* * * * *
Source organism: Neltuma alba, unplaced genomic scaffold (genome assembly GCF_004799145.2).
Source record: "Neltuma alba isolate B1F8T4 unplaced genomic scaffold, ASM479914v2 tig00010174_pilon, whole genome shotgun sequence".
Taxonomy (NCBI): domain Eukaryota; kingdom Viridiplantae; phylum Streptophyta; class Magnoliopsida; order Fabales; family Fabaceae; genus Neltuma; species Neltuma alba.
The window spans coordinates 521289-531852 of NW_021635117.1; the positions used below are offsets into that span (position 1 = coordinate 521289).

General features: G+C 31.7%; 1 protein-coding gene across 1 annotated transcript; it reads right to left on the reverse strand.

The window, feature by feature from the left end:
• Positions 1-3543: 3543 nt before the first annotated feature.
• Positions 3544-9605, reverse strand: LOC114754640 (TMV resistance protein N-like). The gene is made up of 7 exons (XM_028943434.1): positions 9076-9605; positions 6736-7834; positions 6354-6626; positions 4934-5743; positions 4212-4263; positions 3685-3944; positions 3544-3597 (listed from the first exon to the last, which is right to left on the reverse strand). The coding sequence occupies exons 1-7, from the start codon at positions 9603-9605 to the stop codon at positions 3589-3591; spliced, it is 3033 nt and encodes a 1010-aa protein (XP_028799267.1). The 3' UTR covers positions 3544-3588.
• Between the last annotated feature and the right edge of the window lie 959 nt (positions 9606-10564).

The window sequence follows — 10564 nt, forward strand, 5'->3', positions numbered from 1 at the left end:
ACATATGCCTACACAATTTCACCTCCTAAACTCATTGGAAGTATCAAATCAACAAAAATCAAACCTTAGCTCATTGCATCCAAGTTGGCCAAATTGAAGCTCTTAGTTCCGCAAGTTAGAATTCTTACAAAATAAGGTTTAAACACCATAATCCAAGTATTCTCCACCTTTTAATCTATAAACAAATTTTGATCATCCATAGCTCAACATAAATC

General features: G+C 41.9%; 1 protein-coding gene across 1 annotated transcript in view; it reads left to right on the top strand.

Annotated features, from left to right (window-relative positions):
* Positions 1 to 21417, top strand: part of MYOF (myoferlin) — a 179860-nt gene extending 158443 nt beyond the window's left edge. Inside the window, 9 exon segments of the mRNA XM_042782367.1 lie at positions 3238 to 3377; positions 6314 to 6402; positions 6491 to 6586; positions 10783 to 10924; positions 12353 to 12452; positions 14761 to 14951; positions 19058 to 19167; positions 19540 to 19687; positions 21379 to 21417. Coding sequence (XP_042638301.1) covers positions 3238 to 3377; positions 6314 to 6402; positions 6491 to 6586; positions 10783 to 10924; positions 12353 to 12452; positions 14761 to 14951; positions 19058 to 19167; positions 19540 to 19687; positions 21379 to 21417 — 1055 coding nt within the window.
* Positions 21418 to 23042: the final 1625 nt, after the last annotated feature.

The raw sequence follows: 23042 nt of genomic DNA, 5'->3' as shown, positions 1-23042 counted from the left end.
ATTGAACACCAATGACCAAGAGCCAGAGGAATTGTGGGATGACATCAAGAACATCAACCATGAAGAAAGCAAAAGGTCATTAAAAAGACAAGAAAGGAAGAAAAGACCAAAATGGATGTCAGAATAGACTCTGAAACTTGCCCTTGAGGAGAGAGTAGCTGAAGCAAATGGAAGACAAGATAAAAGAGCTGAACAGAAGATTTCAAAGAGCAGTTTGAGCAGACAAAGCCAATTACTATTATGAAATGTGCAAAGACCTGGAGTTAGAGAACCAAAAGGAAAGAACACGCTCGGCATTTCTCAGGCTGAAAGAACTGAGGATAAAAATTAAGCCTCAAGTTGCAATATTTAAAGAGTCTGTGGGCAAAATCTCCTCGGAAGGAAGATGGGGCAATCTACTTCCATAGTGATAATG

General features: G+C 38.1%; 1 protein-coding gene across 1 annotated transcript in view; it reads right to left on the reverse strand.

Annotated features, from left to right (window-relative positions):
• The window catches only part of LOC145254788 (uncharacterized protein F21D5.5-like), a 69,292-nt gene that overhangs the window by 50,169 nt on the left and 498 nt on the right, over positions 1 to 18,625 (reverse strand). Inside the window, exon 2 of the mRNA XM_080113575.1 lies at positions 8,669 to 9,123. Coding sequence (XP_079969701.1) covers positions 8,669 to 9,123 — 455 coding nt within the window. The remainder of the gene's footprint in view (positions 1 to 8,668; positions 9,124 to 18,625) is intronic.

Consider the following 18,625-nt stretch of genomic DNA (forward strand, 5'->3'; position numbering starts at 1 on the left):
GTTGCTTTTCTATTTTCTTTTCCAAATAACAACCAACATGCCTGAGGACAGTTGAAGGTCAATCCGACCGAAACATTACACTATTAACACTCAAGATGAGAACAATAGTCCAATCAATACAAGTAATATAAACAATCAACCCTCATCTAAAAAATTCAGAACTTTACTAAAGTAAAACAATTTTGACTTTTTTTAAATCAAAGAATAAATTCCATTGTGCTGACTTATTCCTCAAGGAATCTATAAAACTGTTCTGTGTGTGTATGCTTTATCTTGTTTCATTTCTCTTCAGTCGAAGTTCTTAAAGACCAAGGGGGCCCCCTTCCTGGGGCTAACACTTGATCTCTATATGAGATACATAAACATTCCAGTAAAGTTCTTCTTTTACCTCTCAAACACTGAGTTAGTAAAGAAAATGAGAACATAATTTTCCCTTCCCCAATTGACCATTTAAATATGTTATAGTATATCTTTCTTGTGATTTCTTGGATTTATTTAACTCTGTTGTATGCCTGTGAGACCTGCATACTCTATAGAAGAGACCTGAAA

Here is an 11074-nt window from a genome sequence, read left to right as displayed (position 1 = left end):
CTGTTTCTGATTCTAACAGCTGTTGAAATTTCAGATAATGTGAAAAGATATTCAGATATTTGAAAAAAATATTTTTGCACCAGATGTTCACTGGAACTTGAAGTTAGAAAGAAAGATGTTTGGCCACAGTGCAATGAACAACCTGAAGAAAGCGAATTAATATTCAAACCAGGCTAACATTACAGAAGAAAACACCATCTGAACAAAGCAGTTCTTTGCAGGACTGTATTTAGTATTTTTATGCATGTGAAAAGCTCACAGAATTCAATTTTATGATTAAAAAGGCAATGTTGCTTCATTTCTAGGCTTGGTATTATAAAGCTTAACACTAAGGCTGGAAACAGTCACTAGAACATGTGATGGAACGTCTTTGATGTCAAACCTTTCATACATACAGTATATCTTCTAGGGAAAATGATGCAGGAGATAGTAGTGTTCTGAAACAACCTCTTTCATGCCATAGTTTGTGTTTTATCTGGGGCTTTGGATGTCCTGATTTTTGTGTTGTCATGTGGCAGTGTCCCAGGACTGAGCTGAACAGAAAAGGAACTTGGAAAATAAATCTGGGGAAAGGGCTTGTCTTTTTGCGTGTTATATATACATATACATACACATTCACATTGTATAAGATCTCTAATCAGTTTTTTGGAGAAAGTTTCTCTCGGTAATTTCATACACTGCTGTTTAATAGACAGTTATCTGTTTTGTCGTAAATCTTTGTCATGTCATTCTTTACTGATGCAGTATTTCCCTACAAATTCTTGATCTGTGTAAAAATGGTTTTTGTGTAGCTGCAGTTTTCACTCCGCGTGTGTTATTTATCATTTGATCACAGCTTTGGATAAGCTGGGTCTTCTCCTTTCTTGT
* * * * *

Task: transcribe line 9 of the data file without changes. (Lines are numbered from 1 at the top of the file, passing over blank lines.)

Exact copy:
• Between the last annotated feature and the right edge of the window lie 959 nt (positions 9606-10564).